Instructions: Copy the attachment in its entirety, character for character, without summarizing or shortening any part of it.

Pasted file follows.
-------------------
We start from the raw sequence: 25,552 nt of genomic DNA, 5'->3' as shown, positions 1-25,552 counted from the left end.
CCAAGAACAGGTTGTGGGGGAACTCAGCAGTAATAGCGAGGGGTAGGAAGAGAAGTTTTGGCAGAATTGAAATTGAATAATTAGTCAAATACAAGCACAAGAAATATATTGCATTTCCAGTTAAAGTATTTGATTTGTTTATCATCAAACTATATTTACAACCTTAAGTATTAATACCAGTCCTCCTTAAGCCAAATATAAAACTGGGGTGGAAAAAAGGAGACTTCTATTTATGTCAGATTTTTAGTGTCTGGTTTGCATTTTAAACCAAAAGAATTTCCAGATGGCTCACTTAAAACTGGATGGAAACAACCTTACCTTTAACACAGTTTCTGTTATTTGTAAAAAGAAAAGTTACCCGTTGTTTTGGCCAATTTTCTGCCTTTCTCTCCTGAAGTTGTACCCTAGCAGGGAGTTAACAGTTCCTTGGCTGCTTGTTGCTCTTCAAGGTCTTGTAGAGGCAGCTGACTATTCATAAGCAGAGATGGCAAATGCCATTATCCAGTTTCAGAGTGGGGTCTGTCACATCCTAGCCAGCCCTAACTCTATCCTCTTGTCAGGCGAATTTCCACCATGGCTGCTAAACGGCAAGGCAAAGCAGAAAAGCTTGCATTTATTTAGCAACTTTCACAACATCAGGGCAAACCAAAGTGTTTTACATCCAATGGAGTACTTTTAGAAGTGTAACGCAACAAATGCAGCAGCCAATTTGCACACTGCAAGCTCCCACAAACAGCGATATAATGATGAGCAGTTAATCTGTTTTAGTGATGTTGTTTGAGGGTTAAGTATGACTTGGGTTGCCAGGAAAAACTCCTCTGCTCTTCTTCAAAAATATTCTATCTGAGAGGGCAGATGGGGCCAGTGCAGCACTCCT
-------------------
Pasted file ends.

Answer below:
We start from the raw sequence: 25,552 nt of genomic DNA, 5'->3' as shown, positions 1-25,552 counted from the left end.
CCAAGAACAGGTTGTGGGGGAACTCAGCAGTAATAGCGAGGGGTAGGAAGAGAAGTTTTGGCAGAATTGAAATTGAATAATTAGTCAAATACAAGCACAAGAAATATATTGCATTTCCAGTTAAAGTATTTGATTTGTTTATCATCAAACTATATTTACAACCTTAAGTATTAATACCAGTCCTCCTTAAGCCAAATATAAAACTGGGGTGGAAAAAAGGAGACTTCTATTTATGTCAGATTTTTAGTGTCTGGTTTGCATTTTAAACCAAAAGAATTTCCAGATGGCTCACTTAAAACTGGATGGAAACAACCTTACCTTTAACACAGTTTCTGTTATTTGTAAAAAGAAAAGTTACCCGTTGTTTTGGCCAATTTTCTGCCTTTCTCTCCTGAAGTTGTACCCTAGCAGGGAGTTAACAGTTCCTTGGCTGCTTGTTGCTCTTCAAGGTCTTGTAGAGGCAGCTGACTATTCATAAGCAGAGATGGCAAATGCCATTATCCAGTTTCAGAGTGGGGTCTGTCACATCCTAGCCAGCCCTAACTCTATCCTCTTGTCAGGCGAATTTCCACCATGGCTGCTAAACGGCAAGGCAAAGCAGAAAAGCTTGCATTTATTTAGCAACTTTCACAACATCAGGGCAAACCAAAGTGTTTTACATCCAATGGAGTACTTTTAGAAGTGTAACGCAACAAATGCAGCAGCCAATTTGCACACTGCAAGCTCCCACAAACAGCGATATAATGATGAGCAGTTAATCTGTTTTAGTGATGTTGTTTGAGGGTTAAGTATGACTTGGGTTGCCAGGAAAAACTCCTCTGCTCTTCTTCAAAAATATTCTATCTGAGAGGGCAGATGGGGCCAGTGCAGCACTCCT